• Working in a hospital: Volunteers are thoroughly trained for their positions, and annual refresher courses are common, according to the American Hospital Association. Some typical volunteer roles include visiting patients, working in the gift shop, and helping with blood donation drives.
  • Get involved in politics: Volunteer for a political crusade, a grassroots organization or a political action committee. You can also work for a candidate you support.
  • Help with a hotline: In almost every city there are suicide hotlines that are manned by volunteers. Obviously, this is an important – even lifesaving – way to help. Hotlines are also available for people who just need to hear a different voice.
  • Contact with animal shelters and humane societies: Local animal shelters and humane societies need volunteers to take care of animals, organize fundraising drives, carry out administrative tasks and help rescue pets after natural disasters such as floods and fires.
  • Contact AARP: The American Association for Retired Persons (AARP) has a volunteer page on their website.

Related: These strategies help entrepreneurs fight anxiety and depression

Business ideas to be considered

The best business ideas for retirement start with what you know. If the goal is not necessarily to make money, engage with your interests and hobbies, and choose something that you enjoy. If you’re looking for something new, here are some ideas.

  • Services. Babysitting, pet care, tours, and interior decorating are activities that can keep you physically active and social while you focus on your community and choose your own hours.
  • Handmade goods. What do you do in your free time? Things to make and sell could be soap, candles, jewelry, and ceramics.
  • Courses. You have a wealth of life and work experiences! How can you monetize what you know? Teaching online courses may require more work up front, but it offers great margins and minimal requirements in the long run. You can also work from home.

Related: retirement? Here are 17 free ways to make money on the side.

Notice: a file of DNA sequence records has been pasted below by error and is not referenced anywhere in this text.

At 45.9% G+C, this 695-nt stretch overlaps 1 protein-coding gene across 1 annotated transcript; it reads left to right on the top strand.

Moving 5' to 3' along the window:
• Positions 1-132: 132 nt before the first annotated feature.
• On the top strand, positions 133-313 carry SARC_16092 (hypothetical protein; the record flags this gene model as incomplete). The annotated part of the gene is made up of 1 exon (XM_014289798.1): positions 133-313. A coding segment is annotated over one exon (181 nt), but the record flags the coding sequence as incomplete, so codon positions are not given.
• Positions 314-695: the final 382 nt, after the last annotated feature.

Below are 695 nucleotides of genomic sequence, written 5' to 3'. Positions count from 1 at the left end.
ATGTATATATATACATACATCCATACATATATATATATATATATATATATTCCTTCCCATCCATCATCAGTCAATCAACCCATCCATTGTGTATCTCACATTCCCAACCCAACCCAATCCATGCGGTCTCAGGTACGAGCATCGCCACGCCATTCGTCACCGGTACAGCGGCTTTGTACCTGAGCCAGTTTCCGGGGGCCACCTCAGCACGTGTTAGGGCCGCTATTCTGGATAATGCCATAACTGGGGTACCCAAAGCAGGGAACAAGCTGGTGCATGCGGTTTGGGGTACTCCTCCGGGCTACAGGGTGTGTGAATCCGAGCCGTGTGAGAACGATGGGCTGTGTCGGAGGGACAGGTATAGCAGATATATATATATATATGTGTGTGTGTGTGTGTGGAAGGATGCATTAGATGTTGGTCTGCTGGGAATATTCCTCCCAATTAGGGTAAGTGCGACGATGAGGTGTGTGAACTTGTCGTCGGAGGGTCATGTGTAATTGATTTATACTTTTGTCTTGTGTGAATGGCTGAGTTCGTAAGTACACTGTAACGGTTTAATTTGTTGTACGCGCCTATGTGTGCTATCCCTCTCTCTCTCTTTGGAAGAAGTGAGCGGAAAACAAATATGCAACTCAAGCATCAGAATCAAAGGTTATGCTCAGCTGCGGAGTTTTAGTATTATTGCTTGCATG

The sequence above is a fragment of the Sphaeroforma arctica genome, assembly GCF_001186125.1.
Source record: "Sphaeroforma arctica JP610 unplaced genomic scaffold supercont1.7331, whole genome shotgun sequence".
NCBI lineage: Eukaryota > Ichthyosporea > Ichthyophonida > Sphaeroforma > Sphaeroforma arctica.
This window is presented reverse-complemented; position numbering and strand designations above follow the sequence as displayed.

Take control of your life

It just doesn’t make sense to throw away all of your knowledge and experience just because of a specific date on the calendar. As your life span increases, you can easily change your career by age 50 or 60, or embarking on an exciting business venture in the next 20 to 30 years. So why get stuck in a boring retirement when you can take control of your life and do something interesting, rewarding, and fulfilling while at the same time making your contribution to society?

Related: Retired Young Could Affect Brain Function: Study

To become an entrepreneur, you must first change your mindset. If you feel that you are too tuned to your way of doing things and you can’t possibly do something this daring at this point in your life, I’m here to tell you you can – if you want to.

Stop labeling yourself by your age or career path. By seeing yourself as a banker, accountant, or salesman, you are subconsciously telling yourself that it is you. This stops your ability to reinvent yourself.

If you need business education or guidance (and you almost certainly will if you’ve always worked for someone else), you can find the right courses and programs to give you the skills you need. Better yet, find a mentor, someone with business experience, to give you feedback on what you’re doing or about to do. The SCORE network offers free support.

Becoming an entrepreneur after retirement can be your best retirement plan as it puts you in control of your life and future.